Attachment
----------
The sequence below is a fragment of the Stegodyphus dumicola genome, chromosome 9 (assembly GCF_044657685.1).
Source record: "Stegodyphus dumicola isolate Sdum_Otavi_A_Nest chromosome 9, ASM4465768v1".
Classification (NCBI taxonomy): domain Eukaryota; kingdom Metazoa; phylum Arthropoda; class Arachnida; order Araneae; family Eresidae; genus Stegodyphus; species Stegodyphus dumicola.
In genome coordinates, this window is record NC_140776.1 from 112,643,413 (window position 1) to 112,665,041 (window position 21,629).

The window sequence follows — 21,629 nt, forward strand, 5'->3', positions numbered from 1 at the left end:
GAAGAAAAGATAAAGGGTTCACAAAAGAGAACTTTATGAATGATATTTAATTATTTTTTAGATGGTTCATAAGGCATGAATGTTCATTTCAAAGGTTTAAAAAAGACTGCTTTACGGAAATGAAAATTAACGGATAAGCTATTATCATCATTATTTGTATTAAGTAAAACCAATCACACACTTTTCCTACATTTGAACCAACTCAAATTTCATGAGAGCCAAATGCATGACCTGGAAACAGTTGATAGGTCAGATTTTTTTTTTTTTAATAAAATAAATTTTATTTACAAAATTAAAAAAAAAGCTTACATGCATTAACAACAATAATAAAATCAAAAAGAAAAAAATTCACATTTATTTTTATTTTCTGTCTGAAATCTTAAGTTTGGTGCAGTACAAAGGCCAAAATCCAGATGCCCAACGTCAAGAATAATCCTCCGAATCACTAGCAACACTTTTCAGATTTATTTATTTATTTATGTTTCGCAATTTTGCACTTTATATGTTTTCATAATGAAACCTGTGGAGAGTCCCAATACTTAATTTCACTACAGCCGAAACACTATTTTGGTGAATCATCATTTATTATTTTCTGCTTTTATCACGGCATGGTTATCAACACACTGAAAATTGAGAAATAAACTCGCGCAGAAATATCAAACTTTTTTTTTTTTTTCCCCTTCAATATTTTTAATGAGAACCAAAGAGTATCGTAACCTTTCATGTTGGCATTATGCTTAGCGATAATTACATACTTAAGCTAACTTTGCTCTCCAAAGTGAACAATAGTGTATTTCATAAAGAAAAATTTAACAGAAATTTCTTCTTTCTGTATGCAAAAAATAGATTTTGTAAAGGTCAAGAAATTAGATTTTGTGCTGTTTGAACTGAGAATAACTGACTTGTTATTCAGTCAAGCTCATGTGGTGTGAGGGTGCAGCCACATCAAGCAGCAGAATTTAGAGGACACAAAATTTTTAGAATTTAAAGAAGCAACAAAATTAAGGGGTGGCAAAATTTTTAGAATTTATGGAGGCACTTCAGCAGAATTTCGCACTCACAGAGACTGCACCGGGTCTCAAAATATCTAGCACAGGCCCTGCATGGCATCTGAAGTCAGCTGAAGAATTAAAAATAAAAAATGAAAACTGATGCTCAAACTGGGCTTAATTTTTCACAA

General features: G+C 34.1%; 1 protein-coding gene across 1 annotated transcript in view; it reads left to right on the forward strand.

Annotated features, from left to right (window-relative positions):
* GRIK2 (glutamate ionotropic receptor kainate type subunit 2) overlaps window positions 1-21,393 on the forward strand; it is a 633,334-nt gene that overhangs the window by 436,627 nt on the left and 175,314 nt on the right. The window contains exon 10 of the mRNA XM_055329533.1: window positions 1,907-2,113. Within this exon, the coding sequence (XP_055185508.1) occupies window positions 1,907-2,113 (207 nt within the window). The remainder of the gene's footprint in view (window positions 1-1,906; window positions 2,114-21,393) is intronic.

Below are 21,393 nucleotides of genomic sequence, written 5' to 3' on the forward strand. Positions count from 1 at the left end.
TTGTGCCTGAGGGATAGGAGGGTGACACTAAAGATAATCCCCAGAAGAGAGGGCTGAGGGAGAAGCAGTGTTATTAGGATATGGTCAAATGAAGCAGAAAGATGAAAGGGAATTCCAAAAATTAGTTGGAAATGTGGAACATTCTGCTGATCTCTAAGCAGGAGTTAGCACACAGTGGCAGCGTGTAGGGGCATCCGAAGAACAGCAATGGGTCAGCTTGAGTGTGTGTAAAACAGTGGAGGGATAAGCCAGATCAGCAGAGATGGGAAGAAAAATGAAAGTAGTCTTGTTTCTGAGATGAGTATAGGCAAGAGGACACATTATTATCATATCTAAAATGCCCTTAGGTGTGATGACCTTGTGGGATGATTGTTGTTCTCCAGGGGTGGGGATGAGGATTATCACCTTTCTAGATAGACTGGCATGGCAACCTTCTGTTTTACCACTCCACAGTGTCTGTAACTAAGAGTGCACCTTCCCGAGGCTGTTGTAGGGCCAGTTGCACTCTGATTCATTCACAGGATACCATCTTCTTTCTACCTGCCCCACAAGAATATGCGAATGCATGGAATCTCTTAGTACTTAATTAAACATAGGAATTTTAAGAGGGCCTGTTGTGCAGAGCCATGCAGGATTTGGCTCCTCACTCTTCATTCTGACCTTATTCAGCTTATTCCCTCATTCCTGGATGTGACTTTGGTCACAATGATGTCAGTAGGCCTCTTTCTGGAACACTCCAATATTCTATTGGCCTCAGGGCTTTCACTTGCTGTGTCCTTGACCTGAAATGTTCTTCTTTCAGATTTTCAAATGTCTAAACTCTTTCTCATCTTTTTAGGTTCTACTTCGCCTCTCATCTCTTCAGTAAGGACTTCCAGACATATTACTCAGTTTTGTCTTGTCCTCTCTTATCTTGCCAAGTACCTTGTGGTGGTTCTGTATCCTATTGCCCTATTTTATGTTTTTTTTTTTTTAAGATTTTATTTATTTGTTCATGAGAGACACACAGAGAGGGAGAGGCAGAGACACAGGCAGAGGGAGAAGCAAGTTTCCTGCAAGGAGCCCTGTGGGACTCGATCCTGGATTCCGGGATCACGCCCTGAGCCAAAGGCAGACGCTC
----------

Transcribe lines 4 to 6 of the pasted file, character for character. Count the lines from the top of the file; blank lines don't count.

In genome coordinates, this window is record NC_140776.1 from 112,643,413 (window position 1) to 112,665,041 (window position 21,629).

The window sequence follows — 21,629 nt, forward strand, 5'->3', positions numbered from 1 at the left end:
GAAGAAAAGATAAAGGGTTCACAAAAGAGAACTTTATGAATGATATTTAATTATTTTTTAGATGGTTCATAAGGCATGAATGTTCATTTCAAAGGTTTAAAAAAGACTGCTTTACGGAAATGAAAATTAACGGATAAGCTATTATCATCATTATTTGTATTAAGTAAAACCAATCACACACTTTTCCTACATTTGAACCAACTCAAATTTCATGAGAGCCAAATGCATGACCTGGAAACAGTTGATAGGTCAGATTTTTTTTTTTTTAATAAAATAAATTTTATTTACAAAATTAAAAAAAAAGCTTACATGCATTAACAACAATAATAAAATCAAAAAGAAAAAAATTCACATTTATTTTTATTTTCTGTCTGAAATCTTAAGTTTGGTGCAGTACAAAGGCCAAAATCCAGATGCCCAACGTCAAGAATAATCCTCCGAATCACTAGCAACACTTTTCAGATTTATTTATTTATTTATGTTTCGCAATTTTGCACTTTATATGTTTTCATAATGAAACCTGTGGAGAGTCCCAATACTTAATTTCACTACAGCCGAAACACTATTTTGGTGAATCATCATTTATTATTTTCTGCTTTTATCACGGCATGGTTATCAACACACTGAAAATTGAGAAATAAACTCGCGCAGAAATATCAAACTTTTTTTTTTTTTTCCCCTTCAATATTTTTAATGAGAACCAAAGAGTATCGTAACCTTTCATGTTGGCATTATGCTTAGCGATAATTACATACTTAAGCTAACTTTGCTCTCCAAAGTGAACAATAGTGTATTTCATAAAGAAAAATTTAACAGAAATTTCTTCTTTCTGTATGCAAAAAATAGATTTTGTAAAGGTCAAGAAATTAGATTTTGTGCTGTTTGAACTGAGAATAACTGACTTGTTATTCAGTCAAGCTCATGTGGTGTGAGGGTGCAGCCACATCAAGCAGCAGAATTTAGAGGACACAAAATTTTTAGAATTTAAAGAAGCAACAAAATTAAGGGGTGGCAAAATTTTTAGAATTTATGGAGGCACTTCAGCAGAATTTCGCACTCACAGAGACTGCACCGGGTCTCAAAATATCTAGCACAGGCCCTGCATGGCATCTGAAGTCAGCTGAAGAATTAAAAATAAAAAATGAAAACTGATGCTCAAACTGGGCTTAATTTTTCACAA